Some months afterwards he was startled by the presence of Menie Gray at a public breakfast, chaperoned by the Begum, who, he learnt, was the wealthy widow of a Rajah. At a private interview with his old master's daughter, Hartley elicited from her that she had come out at Richard's invitation to be married, and was on her way to meet him in Mysore. Mistrusting her lover, he offered his protection should she need it, and the next day he received a note from her telling him she was sold to Tippoo Saib. Unable to obtain an audience of the governor, Hartley resolved to solicit the intervention of Hyder Ali, and, having reached Seringapatam, he sought the aid of El Hadji, who introduced him to another Fakir of higher rank. Following his directions, he accompanied a troop of native cavalry to Tippoo's encampment near Bangalore, and witnessed his return thither, escorted by a magnificent bodyguard, including artillery and elephants. The Begum, who had previously arrived with her retinue, and Menie under her protection, was at once invited to an interview with the prince in his garden the following day. Accordingly, at noon the discharge of cannon announced that he had left his palace; and on the arrival of his visitor, attended by Richard as her principal officer, she was conducted to a cushion on his right hand. An attendant then proclaimed the appointment of Richard as governor of the city, and the Begum in return presented Tippoo with the litter containing Menie.

The old Fakir, however, came forward, and, throwing off his disguise, ascended the throne as Hyder Ali. Having reproved his son, he commanded him to restore the gift to the care of Hartley, but allowed the ceremony of investiture to proceed. As Richard, however, who had plotted with Paupiah to betray his trust, was about to mount the elephant in waiting for him, the Rajah made a sign, upon which the animal seized him by the neck with its trunk, and crushed him to death with its foot. The Begum was then ordered to bear her share in compensating her intended victim for the indignity she had suffered, and afterwards deprived of her power and riches. Menie returned to her native village, and the gallant Hartley died from a distemper caught in the courageous pursuit of his profession.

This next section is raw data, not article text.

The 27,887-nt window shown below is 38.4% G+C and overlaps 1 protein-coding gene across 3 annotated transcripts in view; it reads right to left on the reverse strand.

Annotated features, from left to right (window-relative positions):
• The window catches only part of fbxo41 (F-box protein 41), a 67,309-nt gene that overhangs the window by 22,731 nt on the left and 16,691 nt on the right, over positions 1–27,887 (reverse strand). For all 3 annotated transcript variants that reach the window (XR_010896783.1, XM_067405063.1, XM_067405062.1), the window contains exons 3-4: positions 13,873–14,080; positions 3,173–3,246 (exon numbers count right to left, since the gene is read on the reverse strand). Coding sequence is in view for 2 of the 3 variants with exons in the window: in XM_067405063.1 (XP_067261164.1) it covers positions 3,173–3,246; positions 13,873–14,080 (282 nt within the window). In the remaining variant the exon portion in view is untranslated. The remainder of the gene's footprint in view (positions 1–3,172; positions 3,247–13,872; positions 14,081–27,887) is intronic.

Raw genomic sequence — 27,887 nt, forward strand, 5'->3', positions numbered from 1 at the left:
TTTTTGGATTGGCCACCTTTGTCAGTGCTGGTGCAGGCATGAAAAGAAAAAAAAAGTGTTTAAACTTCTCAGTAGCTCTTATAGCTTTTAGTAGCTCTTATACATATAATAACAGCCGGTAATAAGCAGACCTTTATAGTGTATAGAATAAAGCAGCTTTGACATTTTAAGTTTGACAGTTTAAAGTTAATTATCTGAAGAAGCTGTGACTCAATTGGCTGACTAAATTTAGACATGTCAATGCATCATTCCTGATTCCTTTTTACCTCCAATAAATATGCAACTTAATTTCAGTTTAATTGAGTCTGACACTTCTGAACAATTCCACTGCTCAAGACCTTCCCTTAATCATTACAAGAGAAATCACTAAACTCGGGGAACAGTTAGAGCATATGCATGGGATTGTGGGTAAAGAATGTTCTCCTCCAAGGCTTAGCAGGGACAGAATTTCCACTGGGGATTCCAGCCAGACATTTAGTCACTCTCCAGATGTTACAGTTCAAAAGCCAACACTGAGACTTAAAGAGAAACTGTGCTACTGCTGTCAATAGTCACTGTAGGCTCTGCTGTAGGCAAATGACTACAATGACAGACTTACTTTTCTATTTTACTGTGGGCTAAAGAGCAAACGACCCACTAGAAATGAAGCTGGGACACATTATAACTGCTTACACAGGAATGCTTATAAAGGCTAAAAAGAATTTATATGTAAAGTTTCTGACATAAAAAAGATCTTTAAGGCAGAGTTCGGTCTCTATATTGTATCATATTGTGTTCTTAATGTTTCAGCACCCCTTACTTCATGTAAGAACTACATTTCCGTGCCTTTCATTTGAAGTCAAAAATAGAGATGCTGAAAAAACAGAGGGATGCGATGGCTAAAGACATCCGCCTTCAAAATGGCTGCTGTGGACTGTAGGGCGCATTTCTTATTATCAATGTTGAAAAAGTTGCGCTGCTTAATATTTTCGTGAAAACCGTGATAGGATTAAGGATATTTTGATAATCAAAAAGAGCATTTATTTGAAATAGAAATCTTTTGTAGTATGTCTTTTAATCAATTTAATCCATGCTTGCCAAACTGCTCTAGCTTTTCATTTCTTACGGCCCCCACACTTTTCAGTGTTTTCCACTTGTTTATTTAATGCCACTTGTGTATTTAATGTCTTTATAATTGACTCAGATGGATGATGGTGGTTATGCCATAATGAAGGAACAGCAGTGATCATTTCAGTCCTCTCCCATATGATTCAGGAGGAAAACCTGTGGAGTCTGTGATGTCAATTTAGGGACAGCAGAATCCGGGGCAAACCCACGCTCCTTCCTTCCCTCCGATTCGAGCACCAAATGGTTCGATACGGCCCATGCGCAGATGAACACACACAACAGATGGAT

• Mr Gideon Gray, of Middlemas, a village surgeon
  • Jean Gray, his wife
  • Menie Gray, their daughter
  • Mr Richard Tresham, afterwards General Witherington
  • Mlle Zilia de Monçada, afterwards his wife
  • Richard, their son
  • Mathias de Monçada, a Portuguese Jew
  • Mr Lawford, Town Clerk of Middlemas
  • Tom Hillary, his apprentice
  • Adam Hartley, Mr Gray's apprentice
  • Mr M'Fittoch, a dancing master
  • Captain Seelencooper, Governor of Military Hospital at Ryde
  • Barak el Hadji, an agent of Hyder Ali
  • Madame de Montreville, a Begum
  • Paupiah, steward to the British resident
  • Hyder Ali, Rajah of Mysore
  • Tippoo Saib, his son


  • This article incorporates text from the revised 1898 edition of Henry Grey's A Key to the Waverley Novels (1880), now in the public domain.